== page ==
The latest edition of one of the most prominent human resource management textbooks (Dessler, 2011) points out that "every manager needs some way to appraise employees' performance" (p. 306), that performance appraisal (PA) will be done in each case--whether by the supervising manager or others (e.g. peers), and "few things managers do are fraught with more peril than appraising subordinates; performance" (p. 321). The appraisal of employee job performance is one of the most important, most common, and probably the most disliked human resource management activity. Others have echoed these points.
Thomas and Bretz (1994) state that PA, as typically conducted, "has remained a largely unsatisfactory endeavor" for years even though it is a very important HRM area; "both managers and employees tend to approach appraisal feedback sessions with fear and loathing" (p. 28). Thomas and Bretz state that managers and employees dislike the PA process because neither was involved in developing the forms nor processes, neither's suggestions for changes are solicited nor acted upon, managers don't like to give nor do subordinates like to receive negative messages, negative PA ratings have negative effects on employee careers and perceptions of their managers, and there are no rewards for taking the manager's valuable time to appropriately conduct the PA. Performance appraisal has been said to be "one of six deadly diseases" that keep organizations from performing at their peak (Staff of Employee Recruitment & Retention, 2010). However, Grote (2010) points out that PA has more influence on individual careers and work lives than any other management process. Performance appraisal can both make a business more efficient and help keep employees motivated. Evaluating people at regular intervals, appraisals help firms show where their employees excel, where they can improve, and how well they have followed the goals set by the firm.
PURPOSE OF THE PAPER
What would be an ideal performance appraisal (PA)? From the supervisor's perspective, it would probably be an appraisal that would be accurate and helpful in improving the employee's job performance and making administrative decisions (e. g. pay raises) about the employee. From the employee's perspective it would probably be an appraisal that would fully capture all that the employee has contributed in the job to the employer and enable continued career growth for the employee. From society's view it would probably be an appraisal that fairly assesses the employee's performance and is used justly in the employment situation to make the organization more useful to society. The purpose of this paper is to develop an ideal PA--or come as close as possible to a panacea in this area. To accomplish this we need to define PA and its goals, understand how PA is usually conducted, list the problem areas encountered in typical performance appraisals, and then propose an ideal PA to meet the concerns. The ideal PA system proposed here will seek to rectify the problem areas and achieve the goals of PA. The ideal PA system is meant to be theoretical but with enough details to make it pragmatically useful now. We start with the general background and the specific definition of PA.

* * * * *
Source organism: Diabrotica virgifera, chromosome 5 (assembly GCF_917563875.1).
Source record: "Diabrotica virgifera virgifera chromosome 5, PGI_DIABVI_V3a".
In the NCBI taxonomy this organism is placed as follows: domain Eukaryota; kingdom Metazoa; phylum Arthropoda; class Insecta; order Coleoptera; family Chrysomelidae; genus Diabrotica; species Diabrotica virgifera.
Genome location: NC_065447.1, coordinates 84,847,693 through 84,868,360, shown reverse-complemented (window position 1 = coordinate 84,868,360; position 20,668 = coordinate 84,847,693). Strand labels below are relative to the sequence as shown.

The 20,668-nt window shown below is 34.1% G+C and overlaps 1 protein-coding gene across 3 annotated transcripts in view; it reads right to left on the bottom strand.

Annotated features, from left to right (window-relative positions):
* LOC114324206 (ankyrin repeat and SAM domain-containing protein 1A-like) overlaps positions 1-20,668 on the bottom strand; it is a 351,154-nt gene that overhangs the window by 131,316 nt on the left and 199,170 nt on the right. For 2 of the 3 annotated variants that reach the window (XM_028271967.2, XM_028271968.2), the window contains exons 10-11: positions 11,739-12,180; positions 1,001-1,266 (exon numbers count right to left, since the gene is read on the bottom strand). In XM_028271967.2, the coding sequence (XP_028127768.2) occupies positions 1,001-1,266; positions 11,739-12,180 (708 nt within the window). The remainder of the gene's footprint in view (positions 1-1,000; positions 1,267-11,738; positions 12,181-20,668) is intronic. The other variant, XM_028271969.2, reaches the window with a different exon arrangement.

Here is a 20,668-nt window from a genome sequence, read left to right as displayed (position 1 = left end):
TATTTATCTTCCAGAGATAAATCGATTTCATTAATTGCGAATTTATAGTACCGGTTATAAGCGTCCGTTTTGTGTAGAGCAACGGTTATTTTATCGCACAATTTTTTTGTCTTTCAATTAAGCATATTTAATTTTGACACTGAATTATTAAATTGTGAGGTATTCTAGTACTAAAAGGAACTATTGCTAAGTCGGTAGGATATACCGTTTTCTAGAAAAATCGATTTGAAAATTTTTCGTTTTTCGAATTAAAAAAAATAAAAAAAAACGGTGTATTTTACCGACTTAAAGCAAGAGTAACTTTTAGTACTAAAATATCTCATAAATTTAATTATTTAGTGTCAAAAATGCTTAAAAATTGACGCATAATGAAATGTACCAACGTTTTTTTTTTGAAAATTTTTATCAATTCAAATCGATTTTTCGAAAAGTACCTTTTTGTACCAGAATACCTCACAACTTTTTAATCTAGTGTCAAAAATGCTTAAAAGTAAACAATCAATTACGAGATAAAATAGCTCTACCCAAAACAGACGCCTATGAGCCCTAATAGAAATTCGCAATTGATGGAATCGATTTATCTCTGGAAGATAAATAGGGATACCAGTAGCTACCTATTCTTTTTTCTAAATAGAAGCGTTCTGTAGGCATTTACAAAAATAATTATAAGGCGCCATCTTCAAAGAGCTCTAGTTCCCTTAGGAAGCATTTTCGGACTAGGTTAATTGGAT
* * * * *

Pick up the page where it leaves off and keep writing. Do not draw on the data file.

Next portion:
BACKGROUND OF PA
Finding that the typical PA is disliked by both the appraiser and the appraise is not unexpected as it started as a negative procedure. The use of performance appraisals became institutionalized as a way of monitoring organizational output during the Industrial Revolution when bureaucratic organizations proliferated (Fandray, 2001). Use of performance appraisals during this epoch was usually linked to reactivity and punishment for poor performance (Kennedy & Dresser, 2001). In other words, the PA mechanism focused on the threat of punishing employees for poor performance as a means for motivating them to achieve higher performance standards. …